Burano, Italy — August 25, 2014
Photos by Gabriel Bouys/AFP/Getty Images
'Tree of Life' screen, Sidi Sayyid mosque in the city of Ahmadabad (Western India).
Lotus ceiling, carved from stone, Eastern Rajasthan (Northeastern Madhya Pradesh), 11th-12th century, India.
Qutb Minar (قطب, क़ुतुब), Alai Darwaza, Qutub complex. Qutab, Mehrauli in Delhi, [Mamluk Dynasty]; India 1192 AD.
For the first time ever, NASA is making tons of images, from the first American missions to space to shots from the International Space Station, available to everyone via a massive database called the Gateway to Astronaut Photography of Earth.
The photographs are the most detailed shots ever taken of our planet, and, when examined together, can help scientists get a better sense of Earth’s overall health. While night photographs highlight our most-developed cities, daytime shots show patterns of air pollution and underwater blooms of algae. By studying patterns of carbon dioxide in the atmosphere and the levels of light pollution emitted from densely-packed cities, scientists can use these images to monitor global energy use, spot harmful soil erosion and water depletion and locate wildlife in danger of habitat destruction.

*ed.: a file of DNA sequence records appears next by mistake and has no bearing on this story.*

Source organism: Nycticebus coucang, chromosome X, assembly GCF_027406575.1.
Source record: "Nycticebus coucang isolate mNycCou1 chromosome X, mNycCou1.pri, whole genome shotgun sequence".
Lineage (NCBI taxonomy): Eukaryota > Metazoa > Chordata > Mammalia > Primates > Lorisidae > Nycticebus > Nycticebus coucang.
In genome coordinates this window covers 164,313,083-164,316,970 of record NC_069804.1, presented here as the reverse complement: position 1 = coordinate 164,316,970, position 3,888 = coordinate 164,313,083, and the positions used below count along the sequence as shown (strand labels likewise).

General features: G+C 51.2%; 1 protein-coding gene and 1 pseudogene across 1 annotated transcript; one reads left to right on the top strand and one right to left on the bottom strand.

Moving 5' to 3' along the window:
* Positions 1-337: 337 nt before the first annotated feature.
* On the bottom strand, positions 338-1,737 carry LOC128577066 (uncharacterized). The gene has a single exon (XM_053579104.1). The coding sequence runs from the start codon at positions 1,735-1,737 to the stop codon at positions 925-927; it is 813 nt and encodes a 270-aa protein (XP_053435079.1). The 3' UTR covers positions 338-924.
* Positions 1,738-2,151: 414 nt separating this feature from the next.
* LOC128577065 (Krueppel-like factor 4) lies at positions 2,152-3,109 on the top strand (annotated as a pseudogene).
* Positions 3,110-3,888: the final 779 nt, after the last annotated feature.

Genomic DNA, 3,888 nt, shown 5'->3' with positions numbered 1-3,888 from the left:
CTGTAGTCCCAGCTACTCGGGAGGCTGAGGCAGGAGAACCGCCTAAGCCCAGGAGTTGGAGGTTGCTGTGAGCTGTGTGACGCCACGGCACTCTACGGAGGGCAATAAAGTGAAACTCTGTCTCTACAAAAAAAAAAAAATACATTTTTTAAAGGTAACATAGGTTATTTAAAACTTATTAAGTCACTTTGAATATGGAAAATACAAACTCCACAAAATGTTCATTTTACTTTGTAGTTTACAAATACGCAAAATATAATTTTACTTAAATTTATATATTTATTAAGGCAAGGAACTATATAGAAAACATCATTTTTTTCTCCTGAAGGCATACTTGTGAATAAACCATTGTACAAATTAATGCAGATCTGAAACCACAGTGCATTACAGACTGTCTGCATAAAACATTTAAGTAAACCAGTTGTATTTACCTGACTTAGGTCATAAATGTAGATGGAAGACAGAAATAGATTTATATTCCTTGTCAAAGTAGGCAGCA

(noun) This French, untranslatable phrase is the most relatable occurrence in human nature. Has anybody ever caught you laughing by yourself? Most likely they have and thought you a little strange! This word describes this exact moment, to laugh at oneself quietly while remembering or retelling a past event in your mind. If you ask us, it is quite satisfying to know there is a word for this most delightful instance.